Spark critical thinking by asking students to respond to tall tales and tell some of their own — as long as they are not related to homework.
About the Book
In Johnny Appleseed, a famous American born in Massachusetts in 1774, grows up to help settle the west. As a young man, Johnny began traveling west, planting apple seeds in Pennsylvania, Ohio, and northern Indiana. He continued planting his apple seeds, helping early pioneers who had no room to take seedling apple trees with them on their journey to settle the western part of our country.
- Learn about the contributions of Johnny Appleseed
- Explore the settling of the west
- Learn about life in the late 1700s and early 1800s
Ask students to share what they know or may have heard about Johnny Appleseed. If students are unfamiliar with him, ask what they can tell about him from his name. Explain that Johnny Appleseed was a man born more than two hundred years ago — a man who contributed to our country by planting apple trees for new settlers across the western part of America.
Have students imagine what it might be like to settle in a new land. Have them think about seeing nothing but wide open space before them, no homes, no gardens, no stores. Ask students:
- What might be the first thing you would do?
- Why would you do that first?
- How would you go about finding food?
- What would you do for shelter?
- What would you enjoy about this life? What would be difficult?
- Share pictures of early pioneers with the class. Point out the kinds of homemade tools and equipment people worked with to make a life for themselves in a new place. Encourage students to consider the games they might have made up and played if they lived during the time the west was being settled.
- Talk about Johnny Appleseed's trek across the country. Discuss the different kinds of wildlife and people he may have encountered. Ask students to identify the dangers Johnny might have been faced with and the beauty he may have witnessed.
- Emphasize the beauty of the environment as it must have existed 200 years ago, including the condition of the air, water, and the types of wildlife that could be seen. As you talk, stress the importance of preserving wildlife and caring for our environment.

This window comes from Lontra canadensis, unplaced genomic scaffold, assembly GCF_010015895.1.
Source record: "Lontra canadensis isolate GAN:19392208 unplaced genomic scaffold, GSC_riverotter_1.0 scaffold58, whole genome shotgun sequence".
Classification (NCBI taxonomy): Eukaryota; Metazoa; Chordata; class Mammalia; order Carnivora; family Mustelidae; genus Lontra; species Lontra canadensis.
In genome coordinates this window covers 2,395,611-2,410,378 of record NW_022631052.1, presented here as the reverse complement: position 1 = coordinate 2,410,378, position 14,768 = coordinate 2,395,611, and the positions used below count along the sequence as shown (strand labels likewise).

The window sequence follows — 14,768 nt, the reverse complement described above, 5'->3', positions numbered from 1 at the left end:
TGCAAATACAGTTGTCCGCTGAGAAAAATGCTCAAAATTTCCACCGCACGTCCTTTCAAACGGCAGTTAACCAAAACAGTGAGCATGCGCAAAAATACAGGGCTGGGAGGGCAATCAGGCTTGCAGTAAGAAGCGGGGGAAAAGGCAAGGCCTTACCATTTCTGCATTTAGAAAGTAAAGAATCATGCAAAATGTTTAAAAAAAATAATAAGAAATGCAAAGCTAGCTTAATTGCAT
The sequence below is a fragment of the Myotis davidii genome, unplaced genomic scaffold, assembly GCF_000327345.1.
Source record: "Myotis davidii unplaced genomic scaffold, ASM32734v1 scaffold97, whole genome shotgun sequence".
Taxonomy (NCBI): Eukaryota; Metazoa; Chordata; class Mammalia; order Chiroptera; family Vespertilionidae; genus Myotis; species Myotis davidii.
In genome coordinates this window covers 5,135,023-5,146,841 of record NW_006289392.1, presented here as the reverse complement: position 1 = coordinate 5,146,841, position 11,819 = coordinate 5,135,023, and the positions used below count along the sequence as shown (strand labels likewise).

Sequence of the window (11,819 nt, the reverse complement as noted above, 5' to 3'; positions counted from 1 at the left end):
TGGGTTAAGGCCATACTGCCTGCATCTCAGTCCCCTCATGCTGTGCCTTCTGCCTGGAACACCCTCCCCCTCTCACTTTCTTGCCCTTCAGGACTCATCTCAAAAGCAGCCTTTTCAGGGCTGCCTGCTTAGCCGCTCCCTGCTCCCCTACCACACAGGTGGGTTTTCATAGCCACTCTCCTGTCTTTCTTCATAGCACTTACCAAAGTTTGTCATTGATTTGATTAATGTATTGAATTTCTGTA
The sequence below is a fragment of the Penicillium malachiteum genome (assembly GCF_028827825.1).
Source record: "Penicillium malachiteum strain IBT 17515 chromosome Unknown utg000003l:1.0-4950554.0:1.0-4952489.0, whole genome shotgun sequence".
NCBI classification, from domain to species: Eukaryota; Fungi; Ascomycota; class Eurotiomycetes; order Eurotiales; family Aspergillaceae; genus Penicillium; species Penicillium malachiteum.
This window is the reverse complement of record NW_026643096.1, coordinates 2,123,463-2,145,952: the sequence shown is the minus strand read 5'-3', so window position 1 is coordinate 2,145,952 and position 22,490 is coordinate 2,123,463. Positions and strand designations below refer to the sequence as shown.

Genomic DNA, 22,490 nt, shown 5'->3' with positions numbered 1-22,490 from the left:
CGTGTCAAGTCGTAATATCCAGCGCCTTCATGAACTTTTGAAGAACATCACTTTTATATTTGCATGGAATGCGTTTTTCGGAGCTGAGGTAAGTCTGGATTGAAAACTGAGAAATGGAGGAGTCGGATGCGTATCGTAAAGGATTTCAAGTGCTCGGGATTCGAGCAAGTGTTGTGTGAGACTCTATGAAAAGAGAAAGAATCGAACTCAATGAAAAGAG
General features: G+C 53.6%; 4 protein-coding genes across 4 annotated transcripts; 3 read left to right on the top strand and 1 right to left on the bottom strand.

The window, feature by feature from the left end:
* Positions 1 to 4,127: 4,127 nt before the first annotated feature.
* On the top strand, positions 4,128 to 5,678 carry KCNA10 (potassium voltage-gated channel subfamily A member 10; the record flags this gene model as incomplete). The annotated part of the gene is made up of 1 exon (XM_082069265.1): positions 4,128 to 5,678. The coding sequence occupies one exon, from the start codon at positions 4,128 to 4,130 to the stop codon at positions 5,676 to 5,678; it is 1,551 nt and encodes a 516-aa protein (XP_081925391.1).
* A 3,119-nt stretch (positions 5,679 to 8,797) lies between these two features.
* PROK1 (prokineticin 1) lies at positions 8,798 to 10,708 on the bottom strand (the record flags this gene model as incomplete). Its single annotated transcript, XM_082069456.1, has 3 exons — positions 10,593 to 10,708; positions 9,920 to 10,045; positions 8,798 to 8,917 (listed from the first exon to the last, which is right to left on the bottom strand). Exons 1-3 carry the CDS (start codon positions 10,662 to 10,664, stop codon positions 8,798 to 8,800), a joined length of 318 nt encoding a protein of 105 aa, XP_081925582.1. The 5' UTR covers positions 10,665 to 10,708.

- Talk about how apples grow. What other kinds of fruits grow on trees? Which fruits are your favorites? Why? What are your favorite fruit recipes? Invite students and their family members to prepare and share some favorite fruit recipes with the class.
- Visit an apple orchard with the class. Encourage students to notice the different varieties, tastes, and looks of the various kinds of apples. Discuss the many different ways we can enjoy apples (apple butter, apple pie, apple cake, etc.). Bring enough apples back to the classroom to make applesauce.
Recommended Books and Programs
Weston Woods Video Programs About Nature
- Johnny Appleseed by Reeve Lindbergh, ill. by Kathy Jakobsen
- Antarctic Antics by Judy Sierra, ill. by Jose Aruego and Ariane Dewey
- Bear Snores On by Karma Wilson, ill. by Jane Chapman
- Bear Wants More by Karma Wilson, ill. by Jane Chapman
- Brave Irene by William Steig
- Giving Thanks by Chief Jake Swamp, ill. by Erwin Printup Jr.
- In the Small, Small Pond by Denise Fleming
- Inch by Inch by Leo Lionni
- Miss Rumphius by Barbara Cooney
- Owl Moon by Jane Yolen, ill. by John Schoenherr
- Time of Wonder by Robert McCloskey
- Waiting for Wings by Lois Ehlert
Weston Woods Video Biographies
- Duke Ellington by Andrea Davis Pinkney, ill. by Brian Pinkney
- Ella Fitzgerald: The Tale of a Vocal Virtuosa by Andrea Davis Pinkney, ill. by Brian Pinkney
- Miss Rumphius by Barbara Cooney
- George Washington's Mother by Jean Fritz, ill. by DyAnne DiSalvo-Ryan
- This Land is Your Land by Woody Guthrie, ill. by Kathy Jakobsen
This guide may be photocopied for free distribution without restriction. Copyright 2008 Weston Woods.